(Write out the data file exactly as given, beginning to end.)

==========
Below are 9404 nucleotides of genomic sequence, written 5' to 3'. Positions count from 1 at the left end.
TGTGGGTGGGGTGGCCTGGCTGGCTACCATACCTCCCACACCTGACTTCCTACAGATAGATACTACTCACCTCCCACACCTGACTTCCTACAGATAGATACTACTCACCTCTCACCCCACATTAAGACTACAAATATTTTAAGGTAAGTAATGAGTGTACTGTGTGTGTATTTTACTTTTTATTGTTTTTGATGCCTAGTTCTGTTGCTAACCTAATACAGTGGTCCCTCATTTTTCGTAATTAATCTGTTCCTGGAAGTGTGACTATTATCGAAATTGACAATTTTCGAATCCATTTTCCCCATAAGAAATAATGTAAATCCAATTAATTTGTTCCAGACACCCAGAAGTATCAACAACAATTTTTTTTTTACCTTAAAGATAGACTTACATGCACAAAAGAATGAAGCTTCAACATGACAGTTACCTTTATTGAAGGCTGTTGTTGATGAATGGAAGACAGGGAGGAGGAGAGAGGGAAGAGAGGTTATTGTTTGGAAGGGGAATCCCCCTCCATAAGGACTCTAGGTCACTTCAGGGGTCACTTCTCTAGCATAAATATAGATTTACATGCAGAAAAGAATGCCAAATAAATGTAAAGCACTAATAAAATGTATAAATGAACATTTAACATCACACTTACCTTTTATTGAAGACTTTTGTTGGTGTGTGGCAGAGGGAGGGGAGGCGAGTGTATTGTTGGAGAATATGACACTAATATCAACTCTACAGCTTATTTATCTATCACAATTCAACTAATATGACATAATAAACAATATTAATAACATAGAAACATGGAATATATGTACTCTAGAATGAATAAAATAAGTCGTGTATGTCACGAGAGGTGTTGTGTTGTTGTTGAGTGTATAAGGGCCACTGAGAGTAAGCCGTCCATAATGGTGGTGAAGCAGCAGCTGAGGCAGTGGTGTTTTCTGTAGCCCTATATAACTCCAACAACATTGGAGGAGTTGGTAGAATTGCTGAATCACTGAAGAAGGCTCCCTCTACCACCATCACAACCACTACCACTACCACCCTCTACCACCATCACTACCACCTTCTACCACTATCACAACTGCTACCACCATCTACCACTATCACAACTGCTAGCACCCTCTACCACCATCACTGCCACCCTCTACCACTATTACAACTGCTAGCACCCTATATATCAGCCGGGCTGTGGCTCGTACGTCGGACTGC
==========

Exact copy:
Below are 9404 nucleotides of genomic sequence, written 5' to 3'. Positions count from 1 at the left end.
TGTGGGTGGGGTGGCCTGGCTGGCTACCATACCTCCCACACCTGACTTCCTACAGATAGATACTACTCACCTCCCACACCTGACTTCCTACAGATAGATACTACTCACCTCTCACCCCACATTAAGACTACAAATATTTTAAGGTAAGTAATGAGTGTACTGTGTGTGTATTTTACTTTTTATTGTTTTTGATGCCTAGTTCTGTTGCTAACCTAATACAGTGGTCCCTCATTTTTCGTAATTAATCTGTTCCTGGAAGTGTGACTATTATCGAAATTGACAATTTTCGAATCCATTTTCCCCATAAGAAATAATGTAAATCCAATTAATTTGTTCCAGACACCCAGAAGTATCAACAACAATTTTTTTTTTACCTTAAAGATAGACTTACATGCACAAAAGAATGAAGCTTCAACATGACAGTTACCTTTATTGAAGGCTGTTGTTGATGAATGGAAGACAGGGAGGAGGAGAGAGGGAAGAGAGGTTATTGTTTGGAAGGGGAATCCCCCTCCATAAGGACTCTAGGTCACTTCAGGGGTCACTTCTCTAGCATAAATATAGATTTACATGCAGAAAAGAATGCCAAATAAATGTAAAGCACTAATAAAATGTATAAATGAACATTTAACATCACACTTACCTTTTATTGAAGACTTTTGTTGGTGTGTGGCAGAGGGAGGGGAGGCGAGTGTATTGTTGGAGAATATGACACTAATATCAACTCTACAGCTTATTTATCTATCACAATTCAACTAATATGACATAATAAACAATATTAATAACATAGAAACATGGAATATATGTACTCTAGAATGAATAAAATAAGTCGTGTATGTCACGAGAGGTGTTGTGTTGTTGTTGAGTGTATAAGGGCCACTGAGAGTAAGCCGTCCATAATGGTGGTGAAGCAGCAGCTGAGGCAGTGGTGTTTTCTGTAGCCCTATATAACTCCAACAACATTGGAGGAGTTGGTAGAATTGCTGAATCACTGAAGAAGGCTCCCTCTACCACCATCACAACCACTACCACTACCACCCTCTACCACCATCACTACCACCTTCTACCACTATCACAACTGCTACCACCATCTACCACTATCACAACTGCTAGCACCCTCTACCACCATCACTGCCACCCTCTACCACTATTACAACTGCTAGCACCCTATATATCAGCCGGGCTGTGGCTCGTACGTCGGACTGC